CDP also developed its widely known, quality-reviewed GHG modelled emissions data set in 2015, which helps assess carbon risk for companies and investor portfolios. 

Apart from a system for disclosure, the CDP also provides a rating or scoring mechanism. The CDP score is based on the depth of disclosure and level of company action. Their annual A List recognizes organizations leading the way on transparency and sustainability efforts.

Task Force on Climate-Related Financial Disclosures

Task Force on Climate-Related Financial Disclosures (TCFD) was established by the Financial Stability Board (FSB) in 2015. It is an industry-led organization set up to develop climate-related financial disclosures.

The FSB aims to help investors identify the climate change risks companies face so that they can make well-informed investment decisions. The disclosures ultimately enable businesses to communicate how climate-related risks and opportunities are impacting, and will affect, future financial performance.

The disclosure recommendations are structured around four thematic areas: Governance, Strategy, Risk Management, and Metrics & Targets. TCFD also recommends some best practices for reporting, including scenario analysis. Scenarios are hypothetical constructs that provide a path for companies to consider how the future might look if particular trends continue. 

Sustainability Accounting Standards Boards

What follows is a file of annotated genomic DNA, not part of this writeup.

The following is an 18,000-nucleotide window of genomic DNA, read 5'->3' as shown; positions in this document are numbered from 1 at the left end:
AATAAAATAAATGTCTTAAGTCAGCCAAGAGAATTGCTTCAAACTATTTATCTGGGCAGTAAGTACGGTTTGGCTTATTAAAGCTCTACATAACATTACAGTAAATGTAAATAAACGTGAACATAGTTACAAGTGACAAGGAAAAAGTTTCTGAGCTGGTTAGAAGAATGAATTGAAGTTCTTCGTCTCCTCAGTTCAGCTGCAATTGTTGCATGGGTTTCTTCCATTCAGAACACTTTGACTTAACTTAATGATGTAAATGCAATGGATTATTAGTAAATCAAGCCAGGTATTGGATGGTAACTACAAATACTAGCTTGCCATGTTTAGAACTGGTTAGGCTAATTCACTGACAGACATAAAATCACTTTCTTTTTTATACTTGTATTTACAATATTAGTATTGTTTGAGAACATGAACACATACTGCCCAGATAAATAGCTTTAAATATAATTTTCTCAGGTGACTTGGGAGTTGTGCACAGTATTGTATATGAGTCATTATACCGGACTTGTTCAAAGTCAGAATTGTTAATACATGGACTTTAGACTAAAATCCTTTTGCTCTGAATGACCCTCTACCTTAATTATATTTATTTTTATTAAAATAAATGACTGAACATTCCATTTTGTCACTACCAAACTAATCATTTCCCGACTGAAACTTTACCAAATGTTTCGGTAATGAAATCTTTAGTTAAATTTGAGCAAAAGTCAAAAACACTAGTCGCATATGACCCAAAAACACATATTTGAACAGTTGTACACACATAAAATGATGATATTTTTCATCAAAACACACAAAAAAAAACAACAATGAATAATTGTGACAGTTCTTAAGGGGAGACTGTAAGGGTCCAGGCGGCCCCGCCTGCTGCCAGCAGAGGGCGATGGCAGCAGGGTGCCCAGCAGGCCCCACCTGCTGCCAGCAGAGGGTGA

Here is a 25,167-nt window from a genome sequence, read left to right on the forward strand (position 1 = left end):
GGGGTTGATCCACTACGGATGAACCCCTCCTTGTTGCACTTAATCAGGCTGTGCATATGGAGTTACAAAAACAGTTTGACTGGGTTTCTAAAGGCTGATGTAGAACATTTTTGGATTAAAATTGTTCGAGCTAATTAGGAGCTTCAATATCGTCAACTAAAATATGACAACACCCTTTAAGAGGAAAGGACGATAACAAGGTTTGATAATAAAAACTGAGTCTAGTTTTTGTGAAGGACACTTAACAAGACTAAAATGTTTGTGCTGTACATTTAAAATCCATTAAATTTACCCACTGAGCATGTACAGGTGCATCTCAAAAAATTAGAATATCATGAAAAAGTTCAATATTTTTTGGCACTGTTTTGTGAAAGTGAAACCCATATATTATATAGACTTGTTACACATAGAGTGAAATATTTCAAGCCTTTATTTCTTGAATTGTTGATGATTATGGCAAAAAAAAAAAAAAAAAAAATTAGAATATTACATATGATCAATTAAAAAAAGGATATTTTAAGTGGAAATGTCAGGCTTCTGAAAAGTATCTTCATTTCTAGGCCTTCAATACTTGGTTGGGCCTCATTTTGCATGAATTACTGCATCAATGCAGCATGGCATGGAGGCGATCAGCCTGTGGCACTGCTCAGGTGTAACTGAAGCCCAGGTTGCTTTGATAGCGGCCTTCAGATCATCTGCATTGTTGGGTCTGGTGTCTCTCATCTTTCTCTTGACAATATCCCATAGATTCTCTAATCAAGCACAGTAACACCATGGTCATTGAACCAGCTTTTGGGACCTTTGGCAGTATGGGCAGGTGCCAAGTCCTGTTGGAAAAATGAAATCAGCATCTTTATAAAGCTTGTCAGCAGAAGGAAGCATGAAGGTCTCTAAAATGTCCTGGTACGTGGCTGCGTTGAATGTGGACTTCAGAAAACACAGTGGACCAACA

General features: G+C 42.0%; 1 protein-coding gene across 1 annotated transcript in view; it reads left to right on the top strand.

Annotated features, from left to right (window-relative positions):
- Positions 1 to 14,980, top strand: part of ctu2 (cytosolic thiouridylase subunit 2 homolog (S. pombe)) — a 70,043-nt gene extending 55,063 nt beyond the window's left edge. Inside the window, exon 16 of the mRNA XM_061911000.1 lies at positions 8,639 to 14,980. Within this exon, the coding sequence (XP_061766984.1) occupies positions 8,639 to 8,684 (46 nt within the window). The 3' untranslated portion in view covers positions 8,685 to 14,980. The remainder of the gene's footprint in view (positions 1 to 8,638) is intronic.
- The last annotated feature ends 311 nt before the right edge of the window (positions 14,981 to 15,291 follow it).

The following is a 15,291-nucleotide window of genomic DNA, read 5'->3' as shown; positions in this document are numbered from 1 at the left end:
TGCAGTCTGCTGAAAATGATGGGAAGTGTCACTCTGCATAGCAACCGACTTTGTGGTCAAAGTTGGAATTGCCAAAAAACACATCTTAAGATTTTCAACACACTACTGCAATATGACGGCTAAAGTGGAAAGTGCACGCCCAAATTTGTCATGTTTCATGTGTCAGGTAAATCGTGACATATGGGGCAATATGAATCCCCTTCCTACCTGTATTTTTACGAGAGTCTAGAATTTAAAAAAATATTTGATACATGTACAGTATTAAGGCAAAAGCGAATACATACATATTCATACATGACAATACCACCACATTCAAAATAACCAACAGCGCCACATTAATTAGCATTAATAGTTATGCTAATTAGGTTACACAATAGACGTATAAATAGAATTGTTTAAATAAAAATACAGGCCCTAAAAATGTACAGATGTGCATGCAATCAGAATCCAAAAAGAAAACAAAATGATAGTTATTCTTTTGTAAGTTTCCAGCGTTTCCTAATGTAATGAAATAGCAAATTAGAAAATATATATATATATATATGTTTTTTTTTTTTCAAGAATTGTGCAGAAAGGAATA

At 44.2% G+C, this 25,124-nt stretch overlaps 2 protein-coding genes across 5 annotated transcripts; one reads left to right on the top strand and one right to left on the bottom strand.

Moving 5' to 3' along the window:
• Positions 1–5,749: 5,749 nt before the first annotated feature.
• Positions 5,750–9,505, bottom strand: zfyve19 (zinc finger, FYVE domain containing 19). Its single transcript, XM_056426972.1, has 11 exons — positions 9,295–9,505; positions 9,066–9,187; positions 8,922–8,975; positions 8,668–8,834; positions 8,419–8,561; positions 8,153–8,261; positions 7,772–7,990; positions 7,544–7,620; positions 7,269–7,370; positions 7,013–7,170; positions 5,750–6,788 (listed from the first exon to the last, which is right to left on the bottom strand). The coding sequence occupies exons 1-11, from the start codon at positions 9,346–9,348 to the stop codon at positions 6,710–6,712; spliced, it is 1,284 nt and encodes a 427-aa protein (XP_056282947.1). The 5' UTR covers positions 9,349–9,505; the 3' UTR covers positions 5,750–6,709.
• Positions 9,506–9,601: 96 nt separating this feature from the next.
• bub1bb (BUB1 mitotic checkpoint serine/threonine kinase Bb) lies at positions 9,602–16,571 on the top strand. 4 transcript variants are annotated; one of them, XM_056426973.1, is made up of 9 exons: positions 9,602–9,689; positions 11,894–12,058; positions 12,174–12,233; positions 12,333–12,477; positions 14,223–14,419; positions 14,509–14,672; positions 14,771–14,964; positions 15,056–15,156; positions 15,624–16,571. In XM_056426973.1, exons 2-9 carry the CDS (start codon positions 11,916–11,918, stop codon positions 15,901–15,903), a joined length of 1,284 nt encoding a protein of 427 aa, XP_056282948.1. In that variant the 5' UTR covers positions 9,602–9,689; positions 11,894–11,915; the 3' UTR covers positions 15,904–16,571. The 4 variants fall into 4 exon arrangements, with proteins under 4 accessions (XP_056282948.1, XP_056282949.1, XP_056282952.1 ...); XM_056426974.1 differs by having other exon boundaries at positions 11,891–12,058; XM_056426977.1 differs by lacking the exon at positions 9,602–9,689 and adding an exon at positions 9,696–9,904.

Sustainability Accounting Standards Board (SASB) is a non-profit organization that provides global standards for disclosing financially-material sustainability information to investors. The sustainability accounting standards connect businesses and investors on the financial impacts caused by sustainability issues.

The organization offers a set of industry-specific standards covering 77 industries across 11 categories. It has identified 30 issues that impact an organization’s financial performance under five major sustainability themes: Environment, Social Capital, Human Capital, Business Model & Innovation, and Leadership and Governance. The standard also provides a Materiality Map that helps companies determine the most relevant disclosure topics based on their industry.

International Sustainability Standards Board

At the recent 2021 UN Climate Change Conference (COP26), the International Financial Reporting Standards (IFRS) Foundation announced the creation of the International Sustainability Standards Board (ISSB). This framework consolidates VRF (the recent product of the merger of SASB & IIRC) and CDSB reporting requirements.

Confused yet? The good news is that the complex ESG reporting landscape seems to be heading towards harmonization with this move. 

The IFRS Foundation’s trustees formed the Technical Readiness Working Group (TRWG) who then developed the new prototype general disclosure and climate frameworks, informed by TCFD.

Organizations can review these prototypes and prepare for potential future disclosure requirements. The ISSB’s standards will enable companies to provide comprehensive sustainability information for the global financial markets.

Overwhelmed by the complex ESG reporting landscape? FigBytes can help.  Our comprehensive ESG Insight Platform  automates ESG reporting to frameworks and standards that ensure compliance with mandatory disclosures and alignment with mission critical KPIs.